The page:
The rich, vibrant history of Olympia is recorded not only on paper, but also through the historic buildings of our area. A simple neighborhood walk can display all kinds of historically significant buildings. These historic homes serve as a physical testament to the history of our area, representing the stories of the people who have helped shape Olympia’s history and legacy. The short descriptions of these homes are just a beginning to how we can use the buildings that have been in our community for the last century as a way to reflect on the history of the area.
Alexander Berkman Collective House
Located on the corner of Sherman Street and 4th Avenue, the Alexander Berkman Collective House was built in 1910, and has been a collective group home for over 40 years now. The home was founded by activists, and been involved in radical movements of Olympia’s history such as Hard Rain Printing, a small collectively owned print shop, and The Food Conspiracy, a movement that eventually led to the Olympia Food Co-op.
Tumwater Lumber Mills Rogers Street Historic District
The Tumwater Lumber Mills Rogers Street Historic District is composed of a row of five houses that were constructed between 1929 and 1931 by Tumwater Lumber Mills. The Anderson family, the owners and operators of Tumwater Lumber Mills, had the homes constructed as a promotion to showcase of the potential of prefabricated homes. At the time, Tumwater Lumber Mills was located at the site where the Tumwater Brewery also once operated. Tumwater Lumber Mills eventually went on to construct over 500 homes in Thurston County.
The northernmost home of the district is the Winters House, featuring a light green stucco facade, an upturned roofline, and a turret entrance. The other homes that make up the historic district are the Ward Levenhagen House, the Paine House, the Lassen House and the Potts House, each named after their first owners.
Just across the street at 425 Rogers Street is the Chaplin House. Built in 1900, this home is generally regarded as one of the best preserved local examples of the Queen Anne architectural style. It was first owned by Emery Chaplin, son of J.R. Chaplin, a local real estate developer and Congregationalist minister. Aspiring to establish a university that never came to fruition, J.R. Chaplin acquired lots in Olympia and developed them in hopes of encouraging individuals and families interested in attending, teaching at, and supporting his university to move to the area. Next to the Chaplin House is the Mitchell House, another notable historic home.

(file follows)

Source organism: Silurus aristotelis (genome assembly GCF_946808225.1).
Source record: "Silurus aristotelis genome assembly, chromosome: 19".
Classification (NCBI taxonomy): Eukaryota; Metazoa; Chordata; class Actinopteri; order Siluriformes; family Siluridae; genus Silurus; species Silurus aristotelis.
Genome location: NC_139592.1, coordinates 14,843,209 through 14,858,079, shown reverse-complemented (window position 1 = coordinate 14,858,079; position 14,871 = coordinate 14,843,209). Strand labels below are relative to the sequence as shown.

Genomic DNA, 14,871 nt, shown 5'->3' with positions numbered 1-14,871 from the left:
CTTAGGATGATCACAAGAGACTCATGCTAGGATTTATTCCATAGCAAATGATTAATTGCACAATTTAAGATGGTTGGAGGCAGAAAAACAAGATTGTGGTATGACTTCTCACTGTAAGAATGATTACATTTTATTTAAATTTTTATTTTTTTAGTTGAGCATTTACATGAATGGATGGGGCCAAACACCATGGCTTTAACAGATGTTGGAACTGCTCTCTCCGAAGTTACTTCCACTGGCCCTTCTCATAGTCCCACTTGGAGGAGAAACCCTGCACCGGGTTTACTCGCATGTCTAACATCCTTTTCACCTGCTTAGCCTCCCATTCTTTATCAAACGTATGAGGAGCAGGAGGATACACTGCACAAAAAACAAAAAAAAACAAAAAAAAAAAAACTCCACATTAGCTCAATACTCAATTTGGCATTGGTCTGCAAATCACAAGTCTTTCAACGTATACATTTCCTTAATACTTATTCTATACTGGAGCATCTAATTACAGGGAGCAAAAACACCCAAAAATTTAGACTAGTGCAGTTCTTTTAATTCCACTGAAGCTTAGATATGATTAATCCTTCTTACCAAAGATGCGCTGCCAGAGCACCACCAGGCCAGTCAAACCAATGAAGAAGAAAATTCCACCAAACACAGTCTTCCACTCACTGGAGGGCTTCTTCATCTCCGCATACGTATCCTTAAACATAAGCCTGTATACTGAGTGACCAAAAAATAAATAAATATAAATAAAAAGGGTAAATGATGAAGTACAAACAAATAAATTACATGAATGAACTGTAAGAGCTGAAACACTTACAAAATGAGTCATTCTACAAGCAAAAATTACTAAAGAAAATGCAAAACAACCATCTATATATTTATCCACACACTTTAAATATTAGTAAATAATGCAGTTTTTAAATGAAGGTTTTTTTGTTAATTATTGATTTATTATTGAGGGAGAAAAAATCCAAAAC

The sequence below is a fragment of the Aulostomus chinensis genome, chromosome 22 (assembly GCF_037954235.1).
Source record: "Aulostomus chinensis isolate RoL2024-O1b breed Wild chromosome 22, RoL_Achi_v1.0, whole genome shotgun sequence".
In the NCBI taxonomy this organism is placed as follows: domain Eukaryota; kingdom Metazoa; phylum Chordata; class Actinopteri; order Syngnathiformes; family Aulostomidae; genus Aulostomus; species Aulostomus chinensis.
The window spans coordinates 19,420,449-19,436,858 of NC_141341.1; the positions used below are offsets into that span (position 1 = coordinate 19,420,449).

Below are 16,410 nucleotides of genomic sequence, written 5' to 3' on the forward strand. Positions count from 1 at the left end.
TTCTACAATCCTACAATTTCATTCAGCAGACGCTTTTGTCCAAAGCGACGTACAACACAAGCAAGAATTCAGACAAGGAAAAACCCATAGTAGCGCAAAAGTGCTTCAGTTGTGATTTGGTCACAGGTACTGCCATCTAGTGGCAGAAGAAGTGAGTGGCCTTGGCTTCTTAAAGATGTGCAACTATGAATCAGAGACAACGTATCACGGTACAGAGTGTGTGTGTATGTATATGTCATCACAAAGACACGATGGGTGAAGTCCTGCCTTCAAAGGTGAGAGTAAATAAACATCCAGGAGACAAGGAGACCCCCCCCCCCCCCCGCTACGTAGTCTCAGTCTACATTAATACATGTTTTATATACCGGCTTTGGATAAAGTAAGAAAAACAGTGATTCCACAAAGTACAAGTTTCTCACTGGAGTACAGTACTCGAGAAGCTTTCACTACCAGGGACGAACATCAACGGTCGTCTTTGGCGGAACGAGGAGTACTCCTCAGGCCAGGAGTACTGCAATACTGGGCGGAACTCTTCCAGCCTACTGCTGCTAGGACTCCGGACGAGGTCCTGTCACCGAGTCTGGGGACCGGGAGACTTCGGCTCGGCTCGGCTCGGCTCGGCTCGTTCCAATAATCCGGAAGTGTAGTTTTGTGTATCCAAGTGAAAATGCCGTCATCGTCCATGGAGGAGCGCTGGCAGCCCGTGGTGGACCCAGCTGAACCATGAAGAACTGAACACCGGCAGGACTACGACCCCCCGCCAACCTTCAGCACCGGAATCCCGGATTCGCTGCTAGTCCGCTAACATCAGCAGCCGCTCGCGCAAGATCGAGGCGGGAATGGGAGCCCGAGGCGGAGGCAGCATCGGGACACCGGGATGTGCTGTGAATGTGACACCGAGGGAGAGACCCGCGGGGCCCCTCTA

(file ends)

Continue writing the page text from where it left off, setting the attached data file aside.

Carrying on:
Next to the Olympia Food Co-op, this building was built in 1904, and was historically used as a grocery store, with a residential area on the second floor. Now, many will recognize this building as the home of BITS Cafe, a locally owned brunch restaurant.
This historic home was built in 1922 in Dutch Colonial style by Edward Dohm and his wife Estelle, using designs by architect William Westbrook. Edward and Estelle lived there with their two daughters, Jocelyn Dohm and Phyllis Dohm, who went by Virgie. Designed in an English Revival style, the home is constructed entirely out of cedar and is heated with a central fireplace. Eighteen years after the Dohm House was built, Jocelyn founded Sherwood Press in the basement of the home shortly after she graduated from the University of Washington, which was also her father’s alma mater. A year later, Virgie designed plans for a neighboring structure that would become the future location of Sherwood Press, which Edward and Jocelyn then built. Sherwood Press went on to become a staple business of Olympia, providing the community with printing services using hand-set type and three presses, including a hand press made in 1850. By doing so, Sherwood Press helped create a printed inventory of the history of Olympia. Jocelyn and her partner, Margery Sayre, were both active members of the community, and were involved with LGBTQIA+ activism. Sherwood Press was eventually passed on to Jami Heinriche, one of Jocelyn’s apprentices, upon Jocelyn’s death in 2003.
Another excellent example of Queen Anne architecture, this ornate home was designed by Mary Page, the first American woman to receive with an architecture degree. Mary graduated from the University of Illinois with her Bachelor of Science in Architecture, and later moved to Washington, eventually becoming a schoolteacher.
In 1940, the same year that Sherwood Press was founded, Virgie Dohm also designed another house neighboring her family home, the Kornmesser House. Visible from the traffic circles on 4th Avenue, this bold mock-Tudor style home stands out in the West Olympia neighborhood.
George B. Lane House
Originally owned by George B. Lane, a prior mayor of Olympia, the George B. Lane House is noted for its Gothic Revival design, which was unusual for Olympia in 1891, when it was constructed. There is debate over if the home is categorized as Queen Anne or Gothic Revival, as it features elements of both. Regardless, the steeply pitched roof, gingerbread trim, and ornate design make it one of the most stunning of Olympia’s historic homes.